Boneless turkey breasts, ham is pretty easy to do.

If you have the time, equipment, spices. You can make your own deli meats at home. Check out some sausage making supply company's. They usually carry everything needed to get the job done. It's actually a lot easier to make it yourself. At least you'll know what exactly goes into the product.

Munky.
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Old 02-10-2012, 08:36 PM   #6
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Heh, I'm getting really tired of standing in line for 20 minutes to get some stuff that is sub-par to what I can make at home. It only takes me 20 minutes of active work to do it at home.
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Old 02-10-2012, 09:17 PM   #7
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Chief Longwind: You don't use a weight when making those laminated loaves?
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Old 02-10-2012, 09:51 PM   #8
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Any roast or whole bird is a good option. Also meatloaf or pate is a good choice. James Beard had a recipe for one in Beard on Pasta that contained shell macaroni among other things, he called it Beach Pate. It is a hearty rustic pate that is sturdy enough for sandwiches. Chopped chicken liver is a nice change, egg salad, ham loaf. etc. Look for ideas in cookbooks that are WWII era or before. Ask your grandparents for some ideas, people have been toting food for along time.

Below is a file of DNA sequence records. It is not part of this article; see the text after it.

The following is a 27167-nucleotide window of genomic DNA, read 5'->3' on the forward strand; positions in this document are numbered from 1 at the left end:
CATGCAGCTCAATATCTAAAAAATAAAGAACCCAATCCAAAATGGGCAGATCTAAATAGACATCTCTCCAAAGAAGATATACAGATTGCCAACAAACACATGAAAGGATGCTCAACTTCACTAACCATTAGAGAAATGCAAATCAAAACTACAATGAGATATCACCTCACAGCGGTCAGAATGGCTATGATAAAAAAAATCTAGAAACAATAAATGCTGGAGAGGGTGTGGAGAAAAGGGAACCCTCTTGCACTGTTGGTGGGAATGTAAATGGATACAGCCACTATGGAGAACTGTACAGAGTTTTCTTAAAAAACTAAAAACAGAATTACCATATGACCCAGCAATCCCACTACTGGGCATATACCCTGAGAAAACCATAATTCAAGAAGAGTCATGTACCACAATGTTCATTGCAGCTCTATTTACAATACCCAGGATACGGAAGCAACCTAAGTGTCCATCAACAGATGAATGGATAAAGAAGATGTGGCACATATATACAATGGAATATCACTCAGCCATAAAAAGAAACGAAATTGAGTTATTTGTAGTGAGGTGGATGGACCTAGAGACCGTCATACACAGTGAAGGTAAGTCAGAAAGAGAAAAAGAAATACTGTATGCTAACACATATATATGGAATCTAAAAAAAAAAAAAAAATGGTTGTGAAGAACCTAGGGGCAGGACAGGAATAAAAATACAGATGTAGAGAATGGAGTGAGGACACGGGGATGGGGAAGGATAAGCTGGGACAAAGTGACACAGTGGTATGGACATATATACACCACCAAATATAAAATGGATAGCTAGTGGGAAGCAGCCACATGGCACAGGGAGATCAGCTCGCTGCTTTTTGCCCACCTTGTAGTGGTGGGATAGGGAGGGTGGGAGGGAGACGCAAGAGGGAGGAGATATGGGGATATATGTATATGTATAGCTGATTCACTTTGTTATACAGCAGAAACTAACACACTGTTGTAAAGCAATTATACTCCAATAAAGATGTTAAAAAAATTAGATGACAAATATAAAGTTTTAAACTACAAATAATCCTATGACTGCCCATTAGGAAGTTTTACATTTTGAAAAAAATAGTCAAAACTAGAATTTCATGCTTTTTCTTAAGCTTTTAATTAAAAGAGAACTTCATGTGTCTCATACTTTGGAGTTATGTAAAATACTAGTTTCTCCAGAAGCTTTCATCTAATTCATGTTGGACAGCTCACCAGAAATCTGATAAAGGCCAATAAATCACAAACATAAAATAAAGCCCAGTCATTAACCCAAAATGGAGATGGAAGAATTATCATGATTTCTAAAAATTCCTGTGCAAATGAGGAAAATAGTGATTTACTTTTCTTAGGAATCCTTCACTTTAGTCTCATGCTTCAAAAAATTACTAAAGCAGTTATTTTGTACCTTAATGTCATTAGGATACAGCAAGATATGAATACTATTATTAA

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Old 02-10-2012, 10:07 PM   #9
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Chief Longwind: You don't use a weight when making those laminated loaves?
I'm wondering that too. Right now as it is, I buy an eye round or top round roast, marinate it awhile with some vinegar and oil, and then salt and pepper it. I oven cook it at 325F and then slice it paper thin with my old plastic Krups kitchen counter slicer. I portion it into bags and freeze it for later us.

While very good, I wish I could do more to make it a bit more deli shop flavorful for my sammies. I should explore the above method, but am very in the dark about it.